The cable car to the top of Cape Town's Table Mountain. Tourism has taken a knock with South Africa's visa regulations. Photo: Adrian de Kock
The cable car to the top of Cape Town's Table Mountain. Tourism has taken a knock with South Africa's visa regulations. Photo: Adrian de Kock

Visa rules may be reviewed - Radebe

By Sechaba Ka'Nkosi Time of article published Jun 1, 2015

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Johannesburg - The government was considering reviewing the controversial visa regulations, Minister in the Presidency Jeff Radebe said.

Radebe told a World Economic Forum (WEF) pre-briefing in Johannesburg on Friday that the government had been inundated with calls for a review amid fears that the regulations might stifle growth, particularly in the tourism and hospitality industries. He said the government had prioritised the revision of the regulations as a matter of extreme urgency.

“We are looking at all issues that have been raised pertaining the visa regulations,” said Radebe. “Despite the noble intentions of these immigration policies, they have had an unintended consequence which needs to be addressed.”

The WEF begins its three-day 25th forum on Africa in Cape Town from Wednesday to discuss among other issues harnessing the informal economy, migration and combating the rise of terrorism on the continent.

The government’s change of heart on visa regulations comes amid fears that the country and the tourism industry, in particular, stand to lose nearly R7 billion as big markets such as China and India cancel their bookings to South Africa.

Last week reports emerged that Air China had cancelled the launch of direct flights to South Africa over the regulations.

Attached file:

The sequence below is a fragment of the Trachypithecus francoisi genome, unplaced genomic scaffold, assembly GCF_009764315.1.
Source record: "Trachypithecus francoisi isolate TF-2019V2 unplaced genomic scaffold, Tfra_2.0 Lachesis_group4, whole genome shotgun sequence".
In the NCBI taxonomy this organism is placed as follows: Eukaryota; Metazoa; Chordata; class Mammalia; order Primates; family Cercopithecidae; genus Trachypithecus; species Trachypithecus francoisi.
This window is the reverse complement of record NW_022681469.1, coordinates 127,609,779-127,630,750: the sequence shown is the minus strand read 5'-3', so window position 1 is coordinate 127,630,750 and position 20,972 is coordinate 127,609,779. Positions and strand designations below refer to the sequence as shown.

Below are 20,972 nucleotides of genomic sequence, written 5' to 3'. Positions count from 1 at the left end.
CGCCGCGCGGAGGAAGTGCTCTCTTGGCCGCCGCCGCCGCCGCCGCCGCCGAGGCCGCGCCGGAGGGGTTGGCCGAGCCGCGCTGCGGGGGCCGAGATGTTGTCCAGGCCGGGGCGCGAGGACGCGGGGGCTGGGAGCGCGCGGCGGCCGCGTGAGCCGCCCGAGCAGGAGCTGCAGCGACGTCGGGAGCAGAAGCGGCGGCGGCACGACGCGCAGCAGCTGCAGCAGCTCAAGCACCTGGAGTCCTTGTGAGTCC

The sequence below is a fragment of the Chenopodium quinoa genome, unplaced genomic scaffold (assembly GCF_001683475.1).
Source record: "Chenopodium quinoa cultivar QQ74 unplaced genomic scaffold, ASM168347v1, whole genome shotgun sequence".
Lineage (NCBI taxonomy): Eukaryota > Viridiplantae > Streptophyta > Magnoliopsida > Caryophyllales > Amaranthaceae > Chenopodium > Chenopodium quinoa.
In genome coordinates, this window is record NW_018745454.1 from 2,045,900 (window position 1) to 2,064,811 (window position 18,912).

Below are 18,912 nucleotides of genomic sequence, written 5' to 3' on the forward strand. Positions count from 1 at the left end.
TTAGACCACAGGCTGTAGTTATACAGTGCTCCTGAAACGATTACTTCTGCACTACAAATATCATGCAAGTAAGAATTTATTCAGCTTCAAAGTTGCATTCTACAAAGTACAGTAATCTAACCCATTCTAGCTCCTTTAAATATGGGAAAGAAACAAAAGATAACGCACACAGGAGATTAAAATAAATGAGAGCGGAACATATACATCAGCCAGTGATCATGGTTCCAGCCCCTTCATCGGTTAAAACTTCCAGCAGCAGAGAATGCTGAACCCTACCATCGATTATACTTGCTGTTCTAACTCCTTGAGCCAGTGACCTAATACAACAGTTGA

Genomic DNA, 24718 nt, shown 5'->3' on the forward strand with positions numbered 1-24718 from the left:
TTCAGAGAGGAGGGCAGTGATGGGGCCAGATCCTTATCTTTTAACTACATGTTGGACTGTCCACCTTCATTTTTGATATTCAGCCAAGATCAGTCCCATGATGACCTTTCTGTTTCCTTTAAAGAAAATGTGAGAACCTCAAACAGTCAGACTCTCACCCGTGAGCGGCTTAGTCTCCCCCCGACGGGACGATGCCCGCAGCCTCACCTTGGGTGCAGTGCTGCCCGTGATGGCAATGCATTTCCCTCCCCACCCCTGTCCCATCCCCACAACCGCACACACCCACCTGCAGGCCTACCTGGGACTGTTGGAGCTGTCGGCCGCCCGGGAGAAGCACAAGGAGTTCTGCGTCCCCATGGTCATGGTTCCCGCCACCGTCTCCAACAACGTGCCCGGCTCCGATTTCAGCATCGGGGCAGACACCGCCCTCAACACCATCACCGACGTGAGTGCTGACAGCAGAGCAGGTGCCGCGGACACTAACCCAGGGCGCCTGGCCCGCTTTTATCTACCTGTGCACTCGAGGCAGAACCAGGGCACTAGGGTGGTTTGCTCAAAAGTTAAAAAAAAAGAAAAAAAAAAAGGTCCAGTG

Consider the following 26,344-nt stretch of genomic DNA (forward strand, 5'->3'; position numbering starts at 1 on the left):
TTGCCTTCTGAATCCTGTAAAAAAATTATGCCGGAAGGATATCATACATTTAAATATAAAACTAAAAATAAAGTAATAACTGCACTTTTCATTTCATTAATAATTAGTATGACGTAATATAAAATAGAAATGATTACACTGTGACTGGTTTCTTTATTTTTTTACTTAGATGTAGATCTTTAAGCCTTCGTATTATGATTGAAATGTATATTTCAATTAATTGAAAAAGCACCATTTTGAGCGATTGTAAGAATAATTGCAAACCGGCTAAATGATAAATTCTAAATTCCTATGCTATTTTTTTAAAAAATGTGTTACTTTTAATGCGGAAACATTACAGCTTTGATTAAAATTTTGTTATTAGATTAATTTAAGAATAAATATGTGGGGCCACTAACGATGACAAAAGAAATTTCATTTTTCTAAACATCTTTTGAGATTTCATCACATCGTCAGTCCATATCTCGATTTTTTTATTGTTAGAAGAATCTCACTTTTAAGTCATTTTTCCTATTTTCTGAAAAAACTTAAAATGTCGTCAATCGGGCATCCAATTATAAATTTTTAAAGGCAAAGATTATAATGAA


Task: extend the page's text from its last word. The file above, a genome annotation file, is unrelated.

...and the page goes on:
Radebe said the regulations would form part of the government’s reforms on migration policy to ensure that South Africa remained the number one tourist destination in Africa.

Reformed policy

“That matter is on the agenda and we are working very closely with the tourism minister in order to ensure that at the end of the day when we come up with these new reformed immigration policy it will take into account all the concerns that have been raised by the industry,” Radebe said.

“We will make the changes as soon as we can get all the information because it is a matter that we are dealing with as matter of extreme urgency. That is why now we are relooking at the whole matter of visa regulations.”

WEF Head of Africa Elsie Kanza said the meeting should also look at how far Africa had progressed regarding its infrastructure development programmes.

Kanza said the meeting would provide Africa with an opportunity to share with other continents on how the migration policies could be enhanced.

“What we are also seeing is a strong interest in the underlying causes of migration that force people to leave their countries to seek a better life elsewhere,” said Kanza. “If you look at the way people have handled migration, it has to talk to human rights and has to mitigate the impact that these have on people’s movements from one area to the next.”

Kanza said the visa regulation problem in South Africa was an issue that needed more than just addressing the policy, but it also had to look at the full integration of the African continent into one economic powerhouse.

Kanza estimated that such an integration would cost more than R600bn.

“A challenge to fast track integration is the fact that many developing countries actually lack connecting infrastructures, that is why this is a critical topic and that is why we will have a full session on that,” said Kanza.

“Closing the gap on infrastructures will cost about $50 billion (R600bn),” she said.

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